NESGAS is being organised in the UK by the British Society for Paediatric Endocrinology (BSPED) in collaboration with Paediatric Endocrinologists in Denmark, Ireland and Sweden.
Children born small for gestational age (SGA) have an increased risk of short adult stature.
Several studies have shown that both children and adults born SGA have reduced insulin sensitivity. Adults born SGA have an increased risk of insulin resistance and type 2 diabetes.
Growth hormone treatment improves both short and long-term height gain. However it has also been shown to further reduce insulin sensitivity and the long term outcome of this remains unclear with one study demonstrating recovery of insulin sensitivity once growth hormone therapy was completed and another not. Careful monitoring during and after treatment is therefore required.
Suggested doses of growth hormone doses for children born SGA without catch-up growth vary from 35 to 67 µg/kg/day across Europe.
Aim of Study
To evaluate in short children born SGA:
- Different growth hormone doses (low vs. high vs. IGF-1 titrated dose) on short-term height velocity, final height and insulin sensitivity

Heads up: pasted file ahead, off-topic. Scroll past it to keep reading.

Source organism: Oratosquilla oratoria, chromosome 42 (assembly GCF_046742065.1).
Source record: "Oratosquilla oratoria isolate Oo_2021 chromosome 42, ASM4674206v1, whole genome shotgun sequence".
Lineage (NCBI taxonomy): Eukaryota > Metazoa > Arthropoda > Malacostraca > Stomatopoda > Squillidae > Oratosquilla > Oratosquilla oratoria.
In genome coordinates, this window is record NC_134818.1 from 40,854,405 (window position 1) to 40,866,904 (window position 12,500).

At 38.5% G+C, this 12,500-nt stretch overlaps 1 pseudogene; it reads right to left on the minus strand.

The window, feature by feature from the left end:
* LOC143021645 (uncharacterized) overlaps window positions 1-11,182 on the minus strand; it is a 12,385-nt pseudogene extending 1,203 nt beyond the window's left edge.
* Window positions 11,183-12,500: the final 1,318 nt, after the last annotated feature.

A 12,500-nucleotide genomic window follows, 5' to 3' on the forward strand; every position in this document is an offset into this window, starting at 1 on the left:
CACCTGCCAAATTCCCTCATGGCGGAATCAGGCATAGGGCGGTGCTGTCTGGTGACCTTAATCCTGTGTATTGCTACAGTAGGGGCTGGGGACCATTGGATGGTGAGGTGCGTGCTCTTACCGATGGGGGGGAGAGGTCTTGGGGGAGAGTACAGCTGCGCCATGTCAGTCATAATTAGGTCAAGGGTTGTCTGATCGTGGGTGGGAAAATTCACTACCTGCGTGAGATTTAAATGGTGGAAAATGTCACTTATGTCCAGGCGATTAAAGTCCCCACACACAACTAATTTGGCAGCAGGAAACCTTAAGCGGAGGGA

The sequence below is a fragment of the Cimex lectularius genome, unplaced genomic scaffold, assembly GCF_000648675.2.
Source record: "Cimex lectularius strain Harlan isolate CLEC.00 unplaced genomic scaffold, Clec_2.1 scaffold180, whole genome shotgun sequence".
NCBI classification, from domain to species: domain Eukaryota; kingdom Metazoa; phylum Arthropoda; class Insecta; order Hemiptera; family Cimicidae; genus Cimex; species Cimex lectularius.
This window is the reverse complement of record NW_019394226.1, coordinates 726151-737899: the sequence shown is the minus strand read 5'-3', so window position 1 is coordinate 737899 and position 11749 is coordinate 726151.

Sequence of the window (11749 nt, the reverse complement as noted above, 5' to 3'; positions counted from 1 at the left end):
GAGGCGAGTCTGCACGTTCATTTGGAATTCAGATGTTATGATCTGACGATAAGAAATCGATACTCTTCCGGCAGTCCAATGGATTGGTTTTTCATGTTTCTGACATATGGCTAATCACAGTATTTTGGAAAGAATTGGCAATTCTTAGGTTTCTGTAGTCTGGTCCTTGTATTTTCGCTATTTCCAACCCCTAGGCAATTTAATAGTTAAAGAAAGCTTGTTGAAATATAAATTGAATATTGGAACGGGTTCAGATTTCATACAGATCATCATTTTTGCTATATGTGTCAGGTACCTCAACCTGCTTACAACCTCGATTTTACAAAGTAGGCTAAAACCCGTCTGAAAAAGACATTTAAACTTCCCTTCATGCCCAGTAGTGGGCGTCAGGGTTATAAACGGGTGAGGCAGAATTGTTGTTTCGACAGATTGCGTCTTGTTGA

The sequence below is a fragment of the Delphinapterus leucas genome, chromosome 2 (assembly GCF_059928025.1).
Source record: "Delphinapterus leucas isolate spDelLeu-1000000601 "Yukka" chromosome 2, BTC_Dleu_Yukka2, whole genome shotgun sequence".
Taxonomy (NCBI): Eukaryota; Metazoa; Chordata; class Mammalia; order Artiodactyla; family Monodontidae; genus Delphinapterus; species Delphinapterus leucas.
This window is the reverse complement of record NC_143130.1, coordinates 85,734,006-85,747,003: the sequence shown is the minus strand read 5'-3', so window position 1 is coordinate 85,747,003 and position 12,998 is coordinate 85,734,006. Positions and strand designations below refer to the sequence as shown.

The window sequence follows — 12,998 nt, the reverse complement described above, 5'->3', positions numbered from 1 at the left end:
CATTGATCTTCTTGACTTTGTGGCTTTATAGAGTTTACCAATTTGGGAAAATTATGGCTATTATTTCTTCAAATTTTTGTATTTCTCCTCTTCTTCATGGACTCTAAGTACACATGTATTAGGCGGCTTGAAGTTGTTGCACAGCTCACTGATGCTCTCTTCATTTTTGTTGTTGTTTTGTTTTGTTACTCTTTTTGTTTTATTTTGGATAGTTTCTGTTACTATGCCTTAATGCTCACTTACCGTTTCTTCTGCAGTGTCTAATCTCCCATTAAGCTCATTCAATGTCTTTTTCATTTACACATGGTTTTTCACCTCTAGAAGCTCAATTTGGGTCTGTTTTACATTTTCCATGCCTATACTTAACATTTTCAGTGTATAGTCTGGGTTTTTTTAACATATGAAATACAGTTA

- Auxological, biochemical and genetic predictors of growth response and effects on insulin resistance following growth hormone therapy
- Long-term effects and safety of childhood growth hormone therapy evaluated in adulthood (5 and 10 years after attaining final height)
The primary objective is to evaluate changes in insulin sensitivity and secretion and incidence of impaired glucose tolerance in short children born SGA. This will be assessed by annual oral glucose tolerance tests (OGTT) alternating with intravenous glucose tolerance tests (IVGTT). Insulin sensitivity will be assessed by HOMA and first phase insulin secretion will be assessed during long term growth hormone treatment.
For more information please contact Catherine Fullah